Is Shōgun’s Lord Ishido Kazunari Based on a Real Japanese General?

Hulu’s historical drama, ‘Shogun,’ presents the intricate workings of the court in 17th-century Japan, where five feudal lords are at odds with each other due to the power vacuum left by the king after his death. While all five lords are indulged in this power struggle, there are two that emerge as each other’s most ardent opposers and bitter rivals: Lord Yoshii Toranaga and Lord Ishido Kazunari.

While Toranaga is the one with more power and influence, which Ishido and the others want to strip him of, Ishido himself wields enough power to work against a seemingly untouchable Toranaga. Unlike the others, Ishido sees Toranaga’s moves for what they are and immediately thinks of ways to counteract them. It is because Ishido presents himself as a worthy challenger that the fight becomes interesting for Toranaga. All of this makes Ishido a compelling character, but what adds to the charm is that he is based on a real person. SPOILERS AHEAD

Ishido Kazunari is Inspired by a Real Japanese Samurai

Ishido Kazunari is inspired by Ishida Mitsunari, a real-life military commander who became the leader of the opposition against Tokugawa Ieyasu (Toranaga in the show). Ishida’s rise to power started after the death of King Toyotomi Hideyoshi, under whose leadership Ishida fought in several battles and proved himself a fighter worthy of all the recognition that came his way.

Image Credit: Wikimedia Commons

The reason behind Ishida’s actions following the king’s death was his fear of Tokugawa Ieyasu’s rising power, which alarmed him and the rest of the noblemen alike. Ishida quickly gained the support of the rest of the leaders, who were equally put in charge of the kingdom by the late king. They all thought that Ieyasu was a threat to the empire and would take the power for himself the first chance he got. While numbers were on Ishida’s side in the beginning, he suffered losses because of a front that was easily divided and the bunch of supporters who turned away from him at a critical moment.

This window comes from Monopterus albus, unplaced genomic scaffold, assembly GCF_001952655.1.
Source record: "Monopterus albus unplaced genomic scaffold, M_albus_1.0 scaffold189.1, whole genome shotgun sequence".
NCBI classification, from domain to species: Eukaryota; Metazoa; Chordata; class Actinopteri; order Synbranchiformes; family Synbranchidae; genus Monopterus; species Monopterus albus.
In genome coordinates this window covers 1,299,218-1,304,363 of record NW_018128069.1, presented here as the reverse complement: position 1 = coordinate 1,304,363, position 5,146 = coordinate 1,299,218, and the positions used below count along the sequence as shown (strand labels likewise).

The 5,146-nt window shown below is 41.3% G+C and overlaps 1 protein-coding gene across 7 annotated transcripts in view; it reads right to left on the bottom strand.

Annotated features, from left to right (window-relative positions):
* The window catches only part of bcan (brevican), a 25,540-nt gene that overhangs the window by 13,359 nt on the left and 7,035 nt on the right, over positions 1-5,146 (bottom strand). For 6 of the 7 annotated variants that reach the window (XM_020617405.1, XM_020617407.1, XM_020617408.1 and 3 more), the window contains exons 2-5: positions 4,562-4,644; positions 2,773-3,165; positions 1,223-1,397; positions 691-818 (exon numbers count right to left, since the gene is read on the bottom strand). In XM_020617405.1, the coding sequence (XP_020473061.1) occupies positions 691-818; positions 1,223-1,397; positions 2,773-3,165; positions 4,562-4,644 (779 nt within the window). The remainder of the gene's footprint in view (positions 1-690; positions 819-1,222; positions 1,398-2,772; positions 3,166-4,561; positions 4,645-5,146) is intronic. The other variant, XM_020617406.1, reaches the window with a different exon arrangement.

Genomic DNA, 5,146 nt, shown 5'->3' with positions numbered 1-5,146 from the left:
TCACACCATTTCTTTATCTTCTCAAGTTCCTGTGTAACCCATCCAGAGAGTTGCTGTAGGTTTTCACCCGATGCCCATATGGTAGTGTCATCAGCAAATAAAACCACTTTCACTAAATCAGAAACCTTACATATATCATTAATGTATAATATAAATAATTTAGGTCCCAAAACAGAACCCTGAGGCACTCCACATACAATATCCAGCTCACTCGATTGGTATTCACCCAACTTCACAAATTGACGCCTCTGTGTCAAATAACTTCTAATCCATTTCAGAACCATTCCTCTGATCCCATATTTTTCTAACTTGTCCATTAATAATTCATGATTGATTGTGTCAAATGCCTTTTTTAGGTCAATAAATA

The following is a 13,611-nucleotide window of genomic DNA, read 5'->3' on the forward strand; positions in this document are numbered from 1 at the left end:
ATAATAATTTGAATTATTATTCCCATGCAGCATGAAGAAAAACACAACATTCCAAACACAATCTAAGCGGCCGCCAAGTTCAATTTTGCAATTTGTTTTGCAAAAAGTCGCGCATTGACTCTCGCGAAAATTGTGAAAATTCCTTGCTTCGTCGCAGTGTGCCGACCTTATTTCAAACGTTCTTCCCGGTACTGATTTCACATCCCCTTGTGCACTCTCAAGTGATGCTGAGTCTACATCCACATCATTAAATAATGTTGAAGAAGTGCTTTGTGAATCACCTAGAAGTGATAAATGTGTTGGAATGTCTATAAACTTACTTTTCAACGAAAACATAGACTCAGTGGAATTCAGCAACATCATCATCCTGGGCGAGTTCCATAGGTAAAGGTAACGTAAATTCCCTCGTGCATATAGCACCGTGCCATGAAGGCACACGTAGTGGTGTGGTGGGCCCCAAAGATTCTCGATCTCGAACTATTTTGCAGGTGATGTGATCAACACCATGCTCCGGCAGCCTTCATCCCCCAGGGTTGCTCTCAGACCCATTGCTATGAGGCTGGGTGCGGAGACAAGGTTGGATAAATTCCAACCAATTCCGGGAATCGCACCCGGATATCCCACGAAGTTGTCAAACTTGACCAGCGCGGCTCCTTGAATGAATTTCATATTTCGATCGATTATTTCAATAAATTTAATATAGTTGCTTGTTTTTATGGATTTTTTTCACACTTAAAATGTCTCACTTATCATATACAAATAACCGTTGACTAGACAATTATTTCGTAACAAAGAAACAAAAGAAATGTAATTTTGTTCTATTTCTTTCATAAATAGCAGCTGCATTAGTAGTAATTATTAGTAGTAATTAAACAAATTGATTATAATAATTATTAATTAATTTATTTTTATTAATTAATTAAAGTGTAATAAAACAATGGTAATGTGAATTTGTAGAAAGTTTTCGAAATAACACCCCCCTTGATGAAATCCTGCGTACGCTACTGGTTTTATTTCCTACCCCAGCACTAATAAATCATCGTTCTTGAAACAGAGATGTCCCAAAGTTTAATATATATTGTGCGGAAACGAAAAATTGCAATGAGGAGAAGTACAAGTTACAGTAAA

After a lot of political machinations from both ends, things finally turned bloody as a war was waged between them, with Ishida being the de facto leader, leading his armies into the battle. The most decisive battle of the conflict was the Battle of Sekigahara, where Ishida discovered that the lords who supported him in court were not ready to indulge in the fight as they remained primarily inert through it all. This is what led to his downfall.

How did Ishida Mitsunari Die?

Having lost in the battle that he’d instigated, there was no space left for Ishida in the new political order under Ieyasu’s rule as a shogun. While Ishida tried to escape, he was caught and eventually executed. He was beheaded, with his severed head being put on display for the public. His remains are said to have been buried at Sangen-in in Daitoku-ji. He left behind three sons and three daughters with his wife.

There is another theory that postulates that Ieyasu was kinder to Ishida, and instead of beheading him, the winning general allowed him to live the rest of his life in peace, away from the power and influence Ishida had enjoyed his whole life. This version, however, doesn’t seem to fit in the narrative of Ieyasu being a ruthless and ambitious general who removed from his path anything that held the promise of causing him trouble in the future.

Because history tends to remember the winner, Ishida has largely been forgotten and remains a secondary figure, only talked about in context to Ieyasu’s victory and his eventual rise to becoming the shogun and laying the foundation for his dynasty. In the Hulu series, however, Ishida gets equal screen time, which sheds more light on his intentions and his efforts to seize the power for himself. The show fictionalizes some parts of the story to fill in the gaps, but the overall arc for the character remains the same.

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